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I am using VIM in Windows. The problem is that I want to use Ctrl-V as a visual mode. However, this key has conflict with Windows paste. How can I reset this key back to VIM visual mode instead of pasting. I prefer to set this in my _vimrc configuration file. Thanks for any help!

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7 Answers

up vote 65 down vote accepted

From the VIM documentation:

Since CTRL-V is used to paste, you can't use it to start a blockwise Visual selection. You can use CTRL-Q instead. You can also use CTRL-Q in Insert mode and Command-line mode to get the old meaning of CTRL-V. But CTRL-Q doesn't work for terminals when it's used for control flow.

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+1 saved me some time –  user132014 May 12 '10 at 23:52
    
I like this better than fiddling with _vimrc. It works immediately and since I am unlikely to be on serial terminals in the future, the Ctrl-S/Ctrl-Q flow control is a non-issue. –  Michael Dillon Jul 23 '10 at 20:26
    
This also works on MacOS. –  Kris May 12 '11 at 15:41
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Check your _vimrc file and see if it sources mswin.vim. That script maps the ^v to the paste. You can either remove that line on your _vimrc file or disable the mapping commands directly on mswin.vim.

Do a :help behave on vim for more info.

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If this line in your _vimrc troubles you:

behave mswin

then delete that line.

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Visual mode (and other stuff) working like in Unix requires both JOP's and Windows Programmer's suggestions.

In GVim on Windows, go to the edit menu, click on startup settings, and comment out the windows-specific garbage (using the vimrc comment character, which is a double-quote). The mswin.vim file is where the ctrl-v override is specified, and the behave mswin option makes it so that the arrow keys don't just apply motion like you'd expect (it also changes the mouse selection behavior).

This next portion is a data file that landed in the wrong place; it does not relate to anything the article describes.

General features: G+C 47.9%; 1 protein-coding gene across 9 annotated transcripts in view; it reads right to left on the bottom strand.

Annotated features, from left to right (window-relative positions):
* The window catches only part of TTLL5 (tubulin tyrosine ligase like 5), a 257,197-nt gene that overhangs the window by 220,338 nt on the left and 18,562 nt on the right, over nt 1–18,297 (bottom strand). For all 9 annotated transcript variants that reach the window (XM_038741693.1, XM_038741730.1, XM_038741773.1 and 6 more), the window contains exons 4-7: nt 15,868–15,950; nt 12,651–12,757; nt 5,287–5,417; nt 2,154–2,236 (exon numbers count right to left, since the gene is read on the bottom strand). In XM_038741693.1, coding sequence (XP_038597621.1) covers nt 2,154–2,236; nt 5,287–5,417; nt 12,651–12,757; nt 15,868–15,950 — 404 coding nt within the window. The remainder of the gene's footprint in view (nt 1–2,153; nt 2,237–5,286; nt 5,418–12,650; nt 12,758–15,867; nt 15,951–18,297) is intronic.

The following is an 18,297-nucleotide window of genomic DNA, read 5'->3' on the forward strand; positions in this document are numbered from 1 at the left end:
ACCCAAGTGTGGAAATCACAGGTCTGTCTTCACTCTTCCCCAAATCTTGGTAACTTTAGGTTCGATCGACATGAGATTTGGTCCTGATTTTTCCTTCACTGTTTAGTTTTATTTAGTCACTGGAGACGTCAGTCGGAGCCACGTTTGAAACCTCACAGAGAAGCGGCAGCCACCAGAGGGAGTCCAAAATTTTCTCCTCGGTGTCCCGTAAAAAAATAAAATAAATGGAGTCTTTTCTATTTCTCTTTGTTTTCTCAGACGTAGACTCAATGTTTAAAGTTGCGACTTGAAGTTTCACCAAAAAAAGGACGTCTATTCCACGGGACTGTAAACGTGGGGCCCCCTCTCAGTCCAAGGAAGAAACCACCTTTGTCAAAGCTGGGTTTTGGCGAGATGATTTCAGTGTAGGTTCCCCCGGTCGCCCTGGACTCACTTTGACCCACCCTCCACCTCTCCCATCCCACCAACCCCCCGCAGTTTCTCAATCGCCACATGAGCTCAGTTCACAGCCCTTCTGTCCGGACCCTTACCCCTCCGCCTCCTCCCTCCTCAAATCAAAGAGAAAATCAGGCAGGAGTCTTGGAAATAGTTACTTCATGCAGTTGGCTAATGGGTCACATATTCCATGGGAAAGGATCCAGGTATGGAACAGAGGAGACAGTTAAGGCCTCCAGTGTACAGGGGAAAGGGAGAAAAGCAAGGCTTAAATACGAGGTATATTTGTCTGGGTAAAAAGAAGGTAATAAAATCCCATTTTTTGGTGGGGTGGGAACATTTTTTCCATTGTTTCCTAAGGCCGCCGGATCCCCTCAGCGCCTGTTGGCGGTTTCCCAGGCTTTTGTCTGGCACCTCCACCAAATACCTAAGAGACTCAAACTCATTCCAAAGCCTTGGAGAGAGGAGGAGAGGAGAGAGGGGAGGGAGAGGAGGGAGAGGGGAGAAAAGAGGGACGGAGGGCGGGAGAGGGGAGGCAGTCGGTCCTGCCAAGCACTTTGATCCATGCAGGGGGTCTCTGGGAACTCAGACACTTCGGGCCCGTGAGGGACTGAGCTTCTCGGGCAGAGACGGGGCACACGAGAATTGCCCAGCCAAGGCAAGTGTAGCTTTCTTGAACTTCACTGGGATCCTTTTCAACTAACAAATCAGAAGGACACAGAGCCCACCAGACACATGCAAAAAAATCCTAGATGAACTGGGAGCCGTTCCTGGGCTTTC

"source $VIMRUNTIME/mswin.vim
"behave mswin

I like to add a black-background colorscheme in there as well, so it looks more like what I'd see in a terminal (and because a light background is great on paper, but awful on a backlit screen): colorscheme koehler

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I'm not sure there is a lot you can do about that. You can use Ctrl-Q instead though.

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I prefer the same keystrokes everywhere so I use this in my .vimrc to override mswin.vim:

if has('win32')
  " Avoid mswin.vim making Ctrl-v act as paste
  noremap <C-V> <C-V>
endif
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The combination of jop's advice (looking for mswin.vim in the default _vimrc file) and "Windows programmer's" advice (getting rid of the "behave mswin" line) worked like a charm for me.

(my rep is too low to vote them up or combine them -- someone clean this up for me, or I'll come back once my rep is higher)

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In other words, were you trying to leave a comment? –  Christopher Bottoms Feb 6 '10 at 16:16
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Seems you never came back :) –  ereOn Jun 23 '10 at 20:06
    
Heh, I'm an infrequent stackoverflow user (hence my low reputation) –  Rick Reynolds Aug 5 '10 at 19:48
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